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We discuss new EP ‘Junction’ with My Nu Leng, ahead of tomorrow’s full release.

Posted 8/11/18 in

My Nu Leng’s latest EP Junction is an announcement: no matter how much popularity the Bristol duo may gain within one scene or another, their music will never be easily tied to one category. The four-track release represents the latest in a six-year slew of genre-fluid projects from the pair, whose penchant for reanimating established sounds drawn from across the UK’s electronic underground has positioned them as bass music’s foremost fusionists.

Following 2017’s Portal EP (a drum-and-bass drop on Shogun Audio), Junction finds the outfit’s signature hybridizing production at its most mature and dynamic to date. The result? A record that will shatter dancefloors and educate eardrums at the same time. “We try to keep true to what inspires us and makes us tick,” say Tommy and Jammo. “This EP took a long time to finish but that is due to wanting it to be as real as possible; although they’re all around the 130bpm mark, each track has influences from a lot of different UK underground scenes.”

Eponymous first track ‘Junction’ patches a hectic swirl of laser-like synths to a tight 4×4 groove, with breakbeat fills and “Make some noise!” callouts that bring phrases together with seamless dynamism and evoke oldschool rave nostalgia. “We have always been influenced by the rave culture,” say MNL, “especially the drum and bass scene. We wanted to tap in to that more on this EP and we think that really shows in ‘Junction’.”

This sonic era-referencing continues on ‘Super 8’, a speed garage-channeling shapeshifter of a track which drifts and swerves through a rich range of textures, complete with a delayed second drop and retro vocoded atmospherics for good measure. “We wanted this EP to be varied, but also a nod back to our earlier sounds,” the duo explain. That ambition can certainly be felt on the EP’s first two tracks, both of which renew the dark futurism of early Leng releases like ‘The Grid’ with echoes of the analog nineties. The touches of synthesis are light enough that, even at their most wonderfully schizoid, these impressions of old and new are intermixed in flawless harmony.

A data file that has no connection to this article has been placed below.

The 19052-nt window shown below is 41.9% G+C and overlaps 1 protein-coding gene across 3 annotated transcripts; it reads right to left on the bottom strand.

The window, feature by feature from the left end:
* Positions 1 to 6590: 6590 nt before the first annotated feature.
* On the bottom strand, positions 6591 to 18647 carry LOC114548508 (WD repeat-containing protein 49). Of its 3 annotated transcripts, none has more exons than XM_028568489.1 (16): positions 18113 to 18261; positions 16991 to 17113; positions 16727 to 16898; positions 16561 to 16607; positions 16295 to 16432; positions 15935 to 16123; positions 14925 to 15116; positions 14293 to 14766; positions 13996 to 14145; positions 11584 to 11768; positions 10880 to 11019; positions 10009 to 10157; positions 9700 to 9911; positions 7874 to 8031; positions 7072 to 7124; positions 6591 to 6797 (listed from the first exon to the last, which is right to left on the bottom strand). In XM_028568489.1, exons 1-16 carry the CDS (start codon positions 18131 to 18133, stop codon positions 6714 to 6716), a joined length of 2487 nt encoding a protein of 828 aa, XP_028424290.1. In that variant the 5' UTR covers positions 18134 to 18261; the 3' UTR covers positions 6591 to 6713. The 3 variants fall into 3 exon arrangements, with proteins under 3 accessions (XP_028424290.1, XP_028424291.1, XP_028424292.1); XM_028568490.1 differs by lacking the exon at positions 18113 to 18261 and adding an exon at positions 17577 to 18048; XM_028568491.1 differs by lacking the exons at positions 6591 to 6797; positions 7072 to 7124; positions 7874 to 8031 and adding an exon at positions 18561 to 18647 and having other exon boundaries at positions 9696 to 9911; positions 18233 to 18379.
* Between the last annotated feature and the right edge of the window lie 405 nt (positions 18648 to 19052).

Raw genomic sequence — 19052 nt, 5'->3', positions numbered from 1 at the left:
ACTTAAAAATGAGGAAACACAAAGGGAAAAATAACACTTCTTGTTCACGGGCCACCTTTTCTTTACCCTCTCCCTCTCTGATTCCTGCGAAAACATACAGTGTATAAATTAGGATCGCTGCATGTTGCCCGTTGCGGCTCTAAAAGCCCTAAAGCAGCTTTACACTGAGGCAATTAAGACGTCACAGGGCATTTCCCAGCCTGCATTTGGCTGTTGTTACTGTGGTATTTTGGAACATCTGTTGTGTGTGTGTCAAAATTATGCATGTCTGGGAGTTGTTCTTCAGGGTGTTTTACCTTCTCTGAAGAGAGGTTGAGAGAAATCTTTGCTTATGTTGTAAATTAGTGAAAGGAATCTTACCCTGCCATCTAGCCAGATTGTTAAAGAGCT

The second half of Junction showcases the Bristol boys’ affinity for collaboration. “We have worked with two amazing vocalists in Takura and Madi Lane, as well as [bassline producer] Holy Goof.” ‘Gully’, assisted by Holy Goof and Takura, is the record’s face-screwing, balls-out banger. Where the three other tracks prove their producers’ agility, this one finds them flexing their muscle, with a brutal dual octave bassline melody that swings from a tireless, stomping groove like a guillotine mapped to a metronome. It’s impossible to imagine a rave in which this tune will not take the roof off. “The music has been going down really well in the sets,” the boys reveal, “so we’re looking forward to getting it out there.”

If ‘Gully’ represents the duo at their most masterfully mischievous, final track ‘Turn Around’ gives us a look at a new My Nu Leng, a striking departure from all previous form that, more than any of the EP’s four tunes, signals a genuine evolution in their approach to writing and production. “We think the only change is just maturing as producers and DJs,” they say of the difference they felt making Junction. “As we grow older with our music, we love looking back and listening to the growth over the years. This EP is a good indication of where we are in 2018.” With soulful vocals from Madi Lane, emotionally charged breakdowns, and Benton-like breakbeats that smack you right in the face, ‘Turn Around’ makes the duo’s 2018-space sound like a great place to be.

That Junction weaves and bobs its way out of straightforward categorization should come as no surprise: these guys have been rejecting the rules of genre for years. By the sounds of it, things show no signs of slowing down any time soon. “We’re sat on lots of exciting music and projects, which we can’t wait to release.” Who knows what to expect next from My Nu Leng? All that can be certain is it’s a mystery keeping the culture on its toes.


Pre-Order: HERE

Words: Jake Mier


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